The fragility of life. The servanthood of love. The (im)morality of war. The fundamentals of mercy and justice. The power of grace and forgiveness. The oneness of creation. The personal (and spiritual) toll of climate change. The nature of God and faith.
These are some of the spiritual themes explored in the mostly august field of nine contenders for the 2013 Academy Award for Best Picture -- Amour, Argo, Beasts of the Southern Wild, Django Unchained, Les Miserables, Life of Pi, Lincoln, Silver Linings Playbook, and Zero Dark Thirty.
2012 was an extraordinary year for film. This year's Best Picture field is perhaps stronger than it's been in recent memory, replete with nuance and substance, each film presenting a uniquely compelling and memorable tale that both informs and reflects our culture, sensibilities, and challenges.
A few of the nominated films employ overtly religious ideas and language (Life of Pi, Les Miserables, Lincoln), while others tackle daunting ethical issues that speak to our deepest identities and values (Argo, Djano Unchained, Zero Dark Thirty), or explore the sacred landscape of friendship, family, and unconditional love (Amour, Beasts of the Southern Wild, The Silver Linings Playbook.)
For the next three days, we'll look at each of the Best Picture nominees, the stories they tell, and the spiritual questions (and answers) they offer.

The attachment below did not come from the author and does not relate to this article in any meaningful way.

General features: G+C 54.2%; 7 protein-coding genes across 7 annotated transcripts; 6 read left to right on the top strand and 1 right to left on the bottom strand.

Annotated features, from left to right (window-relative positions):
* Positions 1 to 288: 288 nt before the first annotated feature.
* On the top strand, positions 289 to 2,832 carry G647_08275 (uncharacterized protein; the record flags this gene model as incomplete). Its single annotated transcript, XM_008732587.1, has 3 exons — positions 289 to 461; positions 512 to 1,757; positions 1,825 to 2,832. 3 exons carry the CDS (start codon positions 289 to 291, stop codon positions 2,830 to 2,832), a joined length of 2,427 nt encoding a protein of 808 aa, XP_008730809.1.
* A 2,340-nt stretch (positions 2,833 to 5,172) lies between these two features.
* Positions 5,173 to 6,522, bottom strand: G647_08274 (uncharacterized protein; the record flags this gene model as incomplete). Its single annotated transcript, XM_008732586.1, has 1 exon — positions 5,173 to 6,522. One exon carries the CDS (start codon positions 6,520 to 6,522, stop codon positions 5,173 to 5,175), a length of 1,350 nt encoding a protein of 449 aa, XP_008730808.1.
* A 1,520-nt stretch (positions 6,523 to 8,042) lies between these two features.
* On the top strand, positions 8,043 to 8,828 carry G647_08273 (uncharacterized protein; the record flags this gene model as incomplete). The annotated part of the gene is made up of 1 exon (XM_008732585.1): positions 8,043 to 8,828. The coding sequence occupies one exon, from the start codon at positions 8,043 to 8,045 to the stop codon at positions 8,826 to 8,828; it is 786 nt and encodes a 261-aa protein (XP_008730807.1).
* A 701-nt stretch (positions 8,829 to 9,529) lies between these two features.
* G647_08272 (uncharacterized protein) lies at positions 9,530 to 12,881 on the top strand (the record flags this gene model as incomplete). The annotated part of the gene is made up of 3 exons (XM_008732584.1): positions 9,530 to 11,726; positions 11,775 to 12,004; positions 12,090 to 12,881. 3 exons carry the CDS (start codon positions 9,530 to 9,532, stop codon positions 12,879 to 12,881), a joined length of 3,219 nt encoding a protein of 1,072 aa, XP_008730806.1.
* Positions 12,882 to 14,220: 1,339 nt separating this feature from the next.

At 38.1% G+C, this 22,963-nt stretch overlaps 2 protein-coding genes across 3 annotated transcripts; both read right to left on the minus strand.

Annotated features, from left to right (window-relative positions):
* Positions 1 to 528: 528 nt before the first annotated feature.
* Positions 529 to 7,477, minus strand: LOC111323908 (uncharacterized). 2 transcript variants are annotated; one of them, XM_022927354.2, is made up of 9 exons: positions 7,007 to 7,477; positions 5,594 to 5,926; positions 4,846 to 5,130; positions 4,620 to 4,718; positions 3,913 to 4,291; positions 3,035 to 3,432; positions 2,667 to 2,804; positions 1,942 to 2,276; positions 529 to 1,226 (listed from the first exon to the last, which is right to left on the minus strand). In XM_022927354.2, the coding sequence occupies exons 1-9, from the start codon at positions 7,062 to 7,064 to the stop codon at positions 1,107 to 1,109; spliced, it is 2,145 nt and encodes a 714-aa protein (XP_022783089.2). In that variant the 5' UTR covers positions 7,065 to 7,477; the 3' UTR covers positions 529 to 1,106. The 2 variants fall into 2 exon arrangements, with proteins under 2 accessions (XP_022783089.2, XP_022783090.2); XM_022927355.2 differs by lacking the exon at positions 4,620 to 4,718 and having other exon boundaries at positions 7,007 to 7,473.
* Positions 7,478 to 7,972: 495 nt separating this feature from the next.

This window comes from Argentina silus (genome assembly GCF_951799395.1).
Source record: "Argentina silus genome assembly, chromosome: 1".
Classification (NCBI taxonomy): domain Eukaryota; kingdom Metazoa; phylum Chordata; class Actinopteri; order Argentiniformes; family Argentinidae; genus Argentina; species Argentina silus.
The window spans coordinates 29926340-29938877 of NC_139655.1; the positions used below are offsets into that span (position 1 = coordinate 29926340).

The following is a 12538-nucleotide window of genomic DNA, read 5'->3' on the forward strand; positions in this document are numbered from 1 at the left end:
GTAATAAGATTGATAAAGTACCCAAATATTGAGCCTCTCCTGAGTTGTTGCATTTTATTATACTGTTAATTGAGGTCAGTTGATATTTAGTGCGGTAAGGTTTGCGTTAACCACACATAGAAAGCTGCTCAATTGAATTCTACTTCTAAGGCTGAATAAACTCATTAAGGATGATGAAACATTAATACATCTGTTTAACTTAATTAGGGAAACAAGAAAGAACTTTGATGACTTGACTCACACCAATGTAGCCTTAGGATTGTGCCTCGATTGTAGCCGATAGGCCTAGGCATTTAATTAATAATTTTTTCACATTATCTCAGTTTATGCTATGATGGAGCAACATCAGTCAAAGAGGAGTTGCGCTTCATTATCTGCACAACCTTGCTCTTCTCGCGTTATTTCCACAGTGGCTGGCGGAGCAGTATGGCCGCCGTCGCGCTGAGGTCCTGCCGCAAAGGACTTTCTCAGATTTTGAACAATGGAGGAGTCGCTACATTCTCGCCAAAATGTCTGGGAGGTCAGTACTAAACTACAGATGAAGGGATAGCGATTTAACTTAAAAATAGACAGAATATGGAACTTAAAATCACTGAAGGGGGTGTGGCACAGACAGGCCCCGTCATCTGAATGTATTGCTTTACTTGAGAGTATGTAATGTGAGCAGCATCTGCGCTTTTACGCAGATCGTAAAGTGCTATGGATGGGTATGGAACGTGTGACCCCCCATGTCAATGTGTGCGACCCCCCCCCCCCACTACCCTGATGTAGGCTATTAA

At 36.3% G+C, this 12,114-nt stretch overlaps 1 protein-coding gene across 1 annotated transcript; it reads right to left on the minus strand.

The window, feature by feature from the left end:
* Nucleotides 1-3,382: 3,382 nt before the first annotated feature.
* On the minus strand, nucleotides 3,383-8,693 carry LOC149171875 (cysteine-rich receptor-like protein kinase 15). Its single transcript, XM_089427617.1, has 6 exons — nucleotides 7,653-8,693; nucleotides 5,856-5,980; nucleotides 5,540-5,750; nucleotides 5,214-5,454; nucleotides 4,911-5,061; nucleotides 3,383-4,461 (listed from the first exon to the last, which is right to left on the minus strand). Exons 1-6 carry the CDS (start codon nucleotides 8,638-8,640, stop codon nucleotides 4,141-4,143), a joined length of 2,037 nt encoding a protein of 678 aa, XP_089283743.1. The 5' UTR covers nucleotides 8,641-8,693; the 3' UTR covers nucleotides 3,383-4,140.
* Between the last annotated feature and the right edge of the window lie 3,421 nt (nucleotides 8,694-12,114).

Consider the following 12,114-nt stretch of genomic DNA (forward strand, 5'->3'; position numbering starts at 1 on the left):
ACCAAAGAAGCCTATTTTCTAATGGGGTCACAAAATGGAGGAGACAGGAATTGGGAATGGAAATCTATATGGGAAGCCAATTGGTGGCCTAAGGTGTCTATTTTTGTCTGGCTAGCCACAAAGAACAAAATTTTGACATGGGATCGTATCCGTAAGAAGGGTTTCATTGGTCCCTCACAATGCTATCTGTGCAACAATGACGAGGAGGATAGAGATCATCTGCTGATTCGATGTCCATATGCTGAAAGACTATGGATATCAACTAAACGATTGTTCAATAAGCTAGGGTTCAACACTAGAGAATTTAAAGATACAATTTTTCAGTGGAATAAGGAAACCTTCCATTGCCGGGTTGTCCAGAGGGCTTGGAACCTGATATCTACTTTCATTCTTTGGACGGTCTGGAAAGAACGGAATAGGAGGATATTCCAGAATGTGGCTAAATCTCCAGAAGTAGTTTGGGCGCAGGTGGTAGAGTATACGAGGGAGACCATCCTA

Worried about exposure to foul language, immodest dress, peer pressure, and other inappropriate behavior, Susan Brown didn’t want her two daughters attending public schools — even though she’s a substitute teacher in a public school in Minnesota.
Brown initially home-schooled her daughters until a friend told her about the Minnesota Virtual Academy, an online public school that is fully accredited. She liked the curriculum, and as a single mom relying on substitute teaching income, she preferred how the school provided the supplies instead of having to buy supplies herself as a home-school parent.
“You can’t give your kids an effective moral and religious upbringing if you only see them a couple of hours a day,” said Brown, a Catholic whose daughters, now in the 10th and 12th grade, started virtual school in the second and fourth grade. “When you’re at home with them, you can incorporate your beliefs into the day.”